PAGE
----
If adolescence is a headache for parents, it is actually a more difficult struggle for the adolescents. This is a period of hormonal imbalances, confusion, insecurities, anxiety, mood swings, and uncertainty. There are times they can be rebellious, and there are moments they choose to become shy and solitary.
Depression is not the general rule for adolescents. In fact, most of them emerge from this experience with no scars to show for it. However, some teens buckle down under the pressure and retreat from a world full of pain and misery. That is when depression takes its hold of the child – an overwhelming feeling of neglect and gloom about himself and of the world in general. It is deeper than sadness and lasts longer than a bad mood, where your child suffers from utter lack of confidence. During this time, he may feel that he is not worthy to be in your midst or be a part of anybody’s life. He feels alone and a total failure.
What are the sign of depression in your kid that you should look out for?
Is your adolescent uncomfortable in social gatherings and would often excuse himself to seek the haven of his room? This may signify that he thinks his company is unwanted and he would not be missed if he makes himself scarce. In group schoolwork, he would think that he is not able to contribute anything useful to the group.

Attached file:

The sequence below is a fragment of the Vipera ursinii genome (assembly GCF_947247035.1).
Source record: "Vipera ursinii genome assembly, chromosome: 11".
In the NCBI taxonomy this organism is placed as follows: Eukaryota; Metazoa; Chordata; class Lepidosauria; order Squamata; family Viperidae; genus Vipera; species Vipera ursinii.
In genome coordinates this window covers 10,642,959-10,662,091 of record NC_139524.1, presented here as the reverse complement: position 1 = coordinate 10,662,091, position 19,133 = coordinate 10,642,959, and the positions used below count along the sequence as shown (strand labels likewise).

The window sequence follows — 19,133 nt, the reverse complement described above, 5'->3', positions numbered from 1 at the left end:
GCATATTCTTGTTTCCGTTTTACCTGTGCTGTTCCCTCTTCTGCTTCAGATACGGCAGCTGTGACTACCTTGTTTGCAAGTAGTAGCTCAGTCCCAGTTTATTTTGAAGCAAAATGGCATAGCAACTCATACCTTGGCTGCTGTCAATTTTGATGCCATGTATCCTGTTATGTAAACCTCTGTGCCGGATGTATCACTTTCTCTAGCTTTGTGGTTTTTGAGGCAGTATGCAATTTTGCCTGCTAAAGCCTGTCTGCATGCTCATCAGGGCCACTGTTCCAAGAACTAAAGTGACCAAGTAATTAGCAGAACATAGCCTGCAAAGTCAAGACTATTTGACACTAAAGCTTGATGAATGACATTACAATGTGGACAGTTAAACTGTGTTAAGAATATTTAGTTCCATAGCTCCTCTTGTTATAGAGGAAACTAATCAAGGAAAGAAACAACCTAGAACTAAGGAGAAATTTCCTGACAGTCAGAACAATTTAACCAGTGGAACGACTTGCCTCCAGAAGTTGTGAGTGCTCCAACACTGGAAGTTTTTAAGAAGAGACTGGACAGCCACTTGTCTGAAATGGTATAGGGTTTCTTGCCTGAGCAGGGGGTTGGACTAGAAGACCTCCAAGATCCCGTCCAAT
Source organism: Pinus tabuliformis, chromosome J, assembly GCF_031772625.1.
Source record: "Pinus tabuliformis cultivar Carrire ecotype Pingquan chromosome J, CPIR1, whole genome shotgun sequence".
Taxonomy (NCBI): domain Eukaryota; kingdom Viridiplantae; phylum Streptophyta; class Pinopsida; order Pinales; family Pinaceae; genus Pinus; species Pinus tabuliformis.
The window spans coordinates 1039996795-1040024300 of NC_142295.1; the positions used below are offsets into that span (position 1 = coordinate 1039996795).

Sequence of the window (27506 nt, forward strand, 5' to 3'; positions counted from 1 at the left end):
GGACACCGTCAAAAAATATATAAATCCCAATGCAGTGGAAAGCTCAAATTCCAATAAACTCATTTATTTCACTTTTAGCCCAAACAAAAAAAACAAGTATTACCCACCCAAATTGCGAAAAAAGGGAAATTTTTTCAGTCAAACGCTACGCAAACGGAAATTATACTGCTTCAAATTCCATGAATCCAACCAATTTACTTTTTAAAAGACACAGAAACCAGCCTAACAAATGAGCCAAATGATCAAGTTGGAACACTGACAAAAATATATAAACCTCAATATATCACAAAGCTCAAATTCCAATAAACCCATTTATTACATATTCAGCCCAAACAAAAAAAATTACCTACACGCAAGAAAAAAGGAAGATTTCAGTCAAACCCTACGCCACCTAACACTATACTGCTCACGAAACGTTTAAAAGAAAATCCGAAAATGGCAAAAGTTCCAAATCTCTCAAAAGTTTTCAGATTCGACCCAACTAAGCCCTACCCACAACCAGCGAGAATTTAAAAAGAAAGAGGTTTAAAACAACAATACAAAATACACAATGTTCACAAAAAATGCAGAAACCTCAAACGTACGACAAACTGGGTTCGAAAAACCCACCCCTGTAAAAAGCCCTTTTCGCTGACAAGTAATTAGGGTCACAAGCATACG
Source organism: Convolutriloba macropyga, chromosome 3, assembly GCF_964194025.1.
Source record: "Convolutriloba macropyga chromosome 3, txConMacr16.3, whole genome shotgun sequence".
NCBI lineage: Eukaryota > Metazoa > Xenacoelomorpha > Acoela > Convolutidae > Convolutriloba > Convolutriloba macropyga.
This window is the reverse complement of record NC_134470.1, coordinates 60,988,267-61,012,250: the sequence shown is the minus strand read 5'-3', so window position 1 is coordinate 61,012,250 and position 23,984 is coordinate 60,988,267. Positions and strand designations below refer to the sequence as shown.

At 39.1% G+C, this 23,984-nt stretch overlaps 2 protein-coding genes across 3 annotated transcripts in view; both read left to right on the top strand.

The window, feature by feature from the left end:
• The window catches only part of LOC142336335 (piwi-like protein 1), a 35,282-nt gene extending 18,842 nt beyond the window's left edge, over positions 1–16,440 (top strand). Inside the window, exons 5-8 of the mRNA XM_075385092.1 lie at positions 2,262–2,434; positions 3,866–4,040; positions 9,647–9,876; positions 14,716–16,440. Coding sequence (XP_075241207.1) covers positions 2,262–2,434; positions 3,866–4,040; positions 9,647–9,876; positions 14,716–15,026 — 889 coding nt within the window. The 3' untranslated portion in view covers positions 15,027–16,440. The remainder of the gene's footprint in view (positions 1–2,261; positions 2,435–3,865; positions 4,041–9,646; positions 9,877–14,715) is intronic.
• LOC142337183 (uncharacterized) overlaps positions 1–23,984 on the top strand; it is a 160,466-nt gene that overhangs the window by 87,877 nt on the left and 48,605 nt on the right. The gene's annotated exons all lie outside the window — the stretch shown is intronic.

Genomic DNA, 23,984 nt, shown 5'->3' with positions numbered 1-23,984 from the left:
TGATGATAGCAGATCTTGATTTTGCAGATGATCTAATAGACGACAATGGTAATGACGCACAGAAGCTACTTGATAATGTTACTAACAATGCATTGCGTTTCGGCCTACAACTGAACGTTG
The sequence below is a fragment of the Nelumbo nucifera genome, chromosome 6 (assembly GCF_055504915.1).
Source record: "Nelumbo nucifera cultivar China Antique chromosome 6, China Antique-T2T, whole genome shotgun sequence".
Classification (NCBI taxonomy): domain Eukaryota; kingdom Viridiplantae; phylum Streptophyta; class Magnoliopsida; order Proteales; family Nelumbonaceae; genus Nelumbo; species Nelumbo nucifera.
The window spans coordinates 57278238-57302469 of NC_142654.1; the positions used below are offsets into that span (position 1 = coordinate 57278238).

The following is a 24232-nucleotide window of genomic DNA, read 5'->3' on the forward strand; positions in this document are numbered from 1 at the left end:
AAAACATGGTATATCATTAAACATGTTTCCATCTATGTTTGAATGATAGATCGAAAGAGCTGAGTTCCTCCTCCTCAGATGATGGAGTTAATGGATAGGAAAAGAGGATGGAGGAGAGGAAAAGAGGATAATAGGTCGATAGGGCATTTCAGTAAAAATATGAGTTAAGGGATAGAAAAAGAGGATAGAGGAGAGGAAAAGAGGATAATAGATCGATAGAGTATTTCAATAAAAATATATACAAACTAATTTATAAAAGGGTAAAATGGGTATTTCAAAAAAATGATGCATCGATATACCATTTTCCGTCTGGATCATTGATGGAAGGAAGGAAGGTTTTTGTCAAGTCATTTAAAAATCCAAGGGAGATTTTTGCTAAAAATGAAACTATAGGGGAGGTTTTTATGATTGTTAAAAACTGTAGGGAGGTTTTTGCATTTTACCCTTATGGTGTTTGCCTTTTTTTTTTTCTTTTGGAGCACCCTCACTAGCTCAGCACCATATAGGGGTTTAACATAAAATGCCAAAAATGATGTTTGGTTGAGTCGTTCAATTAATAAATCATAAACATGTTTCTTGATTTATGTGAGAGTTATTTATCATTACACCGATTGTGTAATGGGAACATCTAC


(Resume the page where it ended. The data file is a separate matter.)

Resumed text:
Does your child feel that he would fail in any endeavor he would do? This kind of attitude will hinder a resilient nature of being able to bounce back when he encounters defeats along the way.
Does your child often complain of headaches or dizziness? This could be his way of reaching out and assuring himself that there are still people who care about his well being. This could also be a means to escape being with other people.
Is your child reluctant to talk about himself? This may mean that your child feels unworthy of being listened to or is afraid of being judged by the listener.
Does your child often want to step into the shoes of another person? This need to be someone else may mean that he is not contented with who he is. His may be thinking that if he could be someone else, someone more intelligent or more good-looking, then people would like him more.
Sadly adolescence is not the only time in our lives when we are vulnerable for depression. Open your eyes to these signs. Once you noticed that your child is struggling with depression, comfort him and gradually guide him out of this battle. Often, assuring words of love and a little encouragement will take you a long way in helping your child.